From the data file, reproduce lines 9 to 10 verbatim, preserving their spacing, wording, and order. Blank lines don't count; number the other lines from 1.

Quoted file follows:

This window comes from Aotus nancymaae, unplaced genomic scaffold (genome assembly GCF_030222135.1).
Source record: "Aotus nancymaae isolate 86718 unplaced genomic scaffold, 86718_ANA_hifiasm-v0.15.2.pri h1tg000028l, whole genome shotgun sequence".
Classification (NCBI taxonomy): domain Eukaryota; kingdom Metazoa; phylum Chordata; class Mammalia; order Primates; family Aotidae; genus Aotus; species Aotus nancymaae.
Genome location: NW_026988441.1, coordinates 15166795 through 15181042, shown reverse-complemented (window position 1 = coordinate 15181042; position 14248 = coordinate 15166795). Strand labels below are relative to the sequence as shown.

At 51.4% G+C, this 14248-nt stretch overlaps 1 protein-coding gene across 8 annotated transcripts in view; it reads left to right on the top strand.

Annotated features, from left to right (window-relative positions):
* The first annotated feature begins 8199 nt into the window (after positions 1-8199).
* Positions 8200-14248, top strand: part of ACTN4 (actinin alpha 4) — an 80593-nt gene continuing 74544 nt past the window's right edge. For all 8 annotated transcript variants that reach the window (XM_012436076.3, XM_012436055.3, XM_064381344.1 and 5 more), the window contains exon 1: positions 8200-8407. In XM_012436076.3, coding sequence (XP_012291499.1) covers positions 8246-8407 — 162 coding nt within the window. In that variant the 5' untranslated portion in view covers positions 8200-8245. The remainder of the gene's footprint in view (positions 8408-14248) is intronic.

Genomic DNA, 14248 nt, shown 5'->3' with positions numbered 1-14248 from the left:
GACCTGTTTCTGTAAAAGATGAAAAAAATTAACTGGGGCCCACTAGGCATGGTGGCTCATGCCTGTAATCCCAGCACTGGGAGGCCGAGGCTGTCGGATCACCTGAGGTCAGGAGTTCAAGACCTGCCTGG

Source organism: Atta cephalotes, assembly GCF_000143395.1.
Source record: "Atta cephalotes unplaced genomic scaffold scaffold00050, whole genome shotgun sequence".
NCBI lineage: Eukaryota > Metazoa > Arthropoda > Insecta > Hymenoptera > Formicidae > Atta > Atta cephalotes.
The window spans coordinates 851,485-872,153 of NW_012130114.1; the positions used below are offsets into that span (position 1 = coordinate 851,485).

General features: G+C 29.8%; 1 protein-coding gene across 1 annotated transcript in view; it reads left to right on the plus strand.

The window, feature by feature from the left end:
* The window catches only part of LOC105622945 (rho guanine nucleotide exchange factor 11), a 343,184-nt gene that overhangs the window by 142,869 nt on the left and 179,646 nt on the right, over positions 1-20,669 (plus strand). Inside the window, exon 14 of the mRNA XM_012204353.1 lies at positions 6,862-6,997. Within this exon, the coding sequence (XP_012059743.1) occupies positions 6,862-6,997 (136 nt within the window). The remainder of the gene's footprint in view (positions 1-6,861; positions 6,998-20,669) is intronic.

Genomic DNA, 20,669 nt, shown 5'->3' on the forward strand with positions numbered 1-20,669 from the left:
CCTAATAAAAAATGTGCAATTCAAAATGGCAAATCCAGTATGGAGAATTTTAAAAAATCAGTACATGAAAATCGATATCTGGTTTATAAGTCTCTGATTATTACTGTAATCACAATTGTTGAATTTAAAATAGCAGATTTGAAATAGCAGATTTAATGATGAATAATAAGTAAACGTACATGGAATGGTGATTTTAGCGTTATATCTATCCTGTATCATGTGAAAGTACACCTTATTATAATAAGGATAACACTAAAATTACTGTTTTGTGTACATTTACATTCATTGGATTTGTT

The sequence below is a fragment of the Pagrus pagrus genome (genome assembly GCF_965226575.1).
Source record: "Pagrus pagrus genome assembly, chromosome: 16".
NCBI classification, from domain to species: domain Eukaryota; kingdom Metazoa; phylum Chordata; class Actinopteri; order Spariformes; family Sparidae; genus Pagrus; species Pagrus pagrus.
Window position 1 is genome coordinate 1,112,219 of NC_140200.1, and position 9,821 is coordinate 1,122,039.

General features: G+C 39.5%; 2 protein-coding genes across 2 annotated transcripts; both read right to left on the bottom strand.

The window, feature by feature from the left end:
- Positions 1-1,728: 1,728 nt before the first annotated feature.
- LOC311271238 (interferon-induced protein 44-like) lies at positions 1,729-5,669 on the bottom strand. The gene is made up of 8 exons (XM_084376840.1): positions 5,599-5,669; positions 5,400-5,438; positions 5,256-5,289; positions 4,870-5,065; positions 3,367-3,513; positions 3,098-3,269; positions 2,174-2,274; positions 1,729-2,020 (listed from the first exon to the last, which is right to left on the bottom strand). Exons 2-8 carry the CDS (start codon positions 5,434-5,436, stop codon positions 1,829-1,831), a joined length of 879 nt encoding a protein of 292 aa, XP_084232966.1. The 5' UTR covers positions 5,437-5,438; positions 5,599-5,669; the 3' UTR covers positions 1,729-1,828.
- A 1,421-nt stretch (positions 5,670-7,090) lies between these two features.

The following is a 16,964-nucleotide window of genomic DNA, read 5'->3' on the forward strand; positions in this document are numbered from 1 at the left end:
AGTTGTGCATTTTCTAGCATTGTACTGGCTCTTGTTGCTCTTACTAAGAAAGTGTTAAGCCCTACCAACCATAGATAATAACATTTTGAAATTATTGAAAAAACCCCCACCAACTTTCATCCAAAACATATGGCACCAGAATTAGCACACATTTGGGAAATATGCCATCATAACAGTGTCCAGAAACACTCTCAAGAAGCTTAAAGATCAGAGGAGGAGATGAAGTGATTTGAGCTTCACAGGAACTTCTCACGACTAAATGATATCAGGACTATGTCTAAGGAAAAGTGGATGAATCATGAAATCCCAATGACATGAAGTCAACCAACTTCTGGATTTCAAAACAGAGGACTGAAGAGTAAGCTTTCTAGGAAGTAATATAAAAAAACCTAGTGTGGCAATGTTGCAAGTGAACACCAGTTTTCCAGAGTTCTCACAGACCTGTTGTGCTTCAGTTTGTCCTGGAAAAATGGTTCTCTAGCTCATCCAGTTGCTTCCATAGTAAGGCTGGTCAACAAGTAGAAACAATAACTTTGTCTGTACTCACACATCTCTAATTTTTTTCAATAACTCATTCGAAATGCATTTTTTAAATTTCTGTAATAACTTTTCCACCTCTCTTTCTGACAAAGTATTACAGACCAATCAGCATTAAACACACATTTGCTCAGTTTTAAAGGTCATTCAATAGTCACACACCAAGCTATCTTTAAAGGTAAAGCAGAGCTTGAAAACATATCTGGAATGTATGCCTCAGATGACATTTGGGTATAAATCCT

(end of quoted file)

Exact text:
Genomic DNA, 14248 nt, shown 5'->3' with positions numbered 1-14248 from the left:
GACCTGTTTCTGTAAAAGATGAAAAAAATTAACTGGGGCCCACTAGGCATGGTGGCTCATGCCTGTAATCCCAGCACTGGGAGGCCGAGGCTGTCGGATCACCTGAGGTCAGGAGTTCAAGACCTGCCTGG